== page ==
Denmark is a big shame
The sea is stained in red and in the mean while it’s not because of the climate effects of nature.
It’s because of the cruelty that the human beings (civilised human) kill hundreds of the famous and intelligent Calderon dolphins.
This happens every year in Feroe iland in Denmark. In this slaughter the main participants are young teens.
To show that they are adults and mature…. BULLLLsh
In this big celebration, nothing is missing for the fun. Everyone is participating in one way or the other, killing or looking at the cruelty “supporting like a spectator”
Is it necessary to mention that the dolphin calderon, like all the other species of dolphins, it’s near instinction and they get near men to play and interact. In a way of PURE friendship
They don’t die instantly; they are cut 1, 2 or
3 timeswith thick hocks. And at that time the dolphins produce a grim extremely compatible with the cry of a new born child.
But he suffers and there’s no compassion till this sweet being slowly dies in its own blood
We will send this mail until this email arrives in any association defending the animals, we won’t only read. That would make us accomplices, viewers.
Take care of the world, it is your home!
The photographs displayed above were taken in 2005 and document a drive hunt (commonly known as a “grind”) of long-finned pilot whales by residents of the Faroe Islands (which are an autonomous province of Denmark), an activity that has long been a subject of international controversy.
The whale hunt has been a part of the Faroe Island culture for hundreds of years, but in recent decades the practice has increasingly become the subject of international protest and condemnation. Supporters of the hunt maintain that the killing of pilot whales is “an age-old communal, noncommercial hunt aimed at meeting the community’s need for whale meat and blubber,” that the animals are dealt with so quickly that their pain is brief, and that whale meat accounts for a quarter of the Faroe islanders’ annual meat consumption.
Conservationists charge that the hunts, which may take hundreds of whales at a time, are barbaric and pointless, that “the practice is outdated, cruel and unnecessary for a place with one of the highest standards of living in Europe,” and that most of the whales go to waste (either being left on the beach to rot or thrown back to sea after they are killed.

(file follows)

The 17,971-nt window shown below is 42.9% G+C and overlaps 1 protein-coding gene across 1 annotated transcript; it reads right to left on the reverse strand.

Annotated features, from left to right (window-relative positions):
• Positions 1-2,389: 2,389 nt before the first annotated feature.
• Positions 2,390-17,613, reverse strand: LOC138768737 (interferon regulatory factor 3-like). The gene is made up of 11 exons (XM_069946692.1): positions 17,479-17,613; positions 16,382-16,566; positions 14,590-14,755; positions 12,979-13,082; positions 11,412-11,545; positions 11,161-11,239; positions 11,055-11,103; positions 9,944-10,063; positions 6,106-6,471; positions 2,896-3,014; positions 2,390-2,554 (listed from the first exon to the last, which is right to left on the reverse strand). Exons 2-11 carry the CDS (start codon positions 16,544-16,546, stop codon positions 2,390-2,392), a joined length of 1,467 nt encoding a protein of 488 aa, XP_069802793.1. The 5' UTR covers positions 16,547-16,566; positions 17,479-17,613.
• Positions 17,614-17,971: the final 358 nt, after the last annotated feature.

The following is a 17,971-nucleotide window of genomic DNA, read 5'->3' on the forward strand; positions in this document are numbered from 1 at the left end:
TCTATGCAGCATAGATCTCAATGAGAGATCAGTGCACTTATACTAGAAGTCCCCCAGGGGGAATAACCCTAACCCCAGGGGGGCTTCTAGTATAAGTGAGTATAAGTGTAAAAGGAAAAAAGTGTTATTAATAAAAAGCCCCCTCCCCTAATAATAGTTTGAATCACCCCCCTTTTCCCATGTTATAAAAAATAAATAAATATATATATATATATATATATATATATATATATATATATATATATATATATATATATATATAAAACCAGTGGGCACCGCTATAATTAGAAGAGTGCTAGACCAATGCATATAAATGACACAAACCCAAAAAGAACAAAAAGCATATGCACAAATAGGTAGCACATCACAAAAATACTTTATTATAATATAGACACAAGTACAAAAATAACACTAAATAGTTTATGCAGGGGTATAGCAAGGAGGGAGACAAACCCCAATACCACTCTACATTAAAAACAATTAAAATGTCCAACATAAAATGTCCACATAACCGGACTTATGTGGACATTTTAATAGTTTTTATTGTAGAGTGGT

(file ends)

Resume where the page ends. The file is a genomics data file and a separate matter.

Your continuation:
According to Russell Fielding, a geographer from the University of the South in Sewanee, Tennessee:
The Faroese are opportunistic hunters who launch a grind only when specific conditions are met. The animals must be close to shore, near one of 23 beaches approved as a landing beach. The weather and currents have to be calm enough. And there have to be enough participants to crew the dozen or so powerboats required to drive the animals toward shore.
In some years, such as in 2008, conditions weren’t right and no whales were taken. But over the past three centuries, the Faroese have taken an average of 838 pilot whales and 75 dolphins each year, Fielding reported in a 2012 study.
The Faroese usually target long-finned pilot whales, says Fielding, although they will also take bottlenose dolphins, white-sided dolphins, and Risso’s dolphins. Risso’s dolphins are sometimes landed even though they aren’t on the Faroe government’s list of species approved for hunting.
None of the species are considered endangered, although the International Union for Conservation of Nature lists long-finned pilot whales as “data deficient,” meaning there isn’t enough scientific evidence to judge the status of the North Atlantic population.
A Faroe Islands whaling site page describes such hunts unfolding as follows: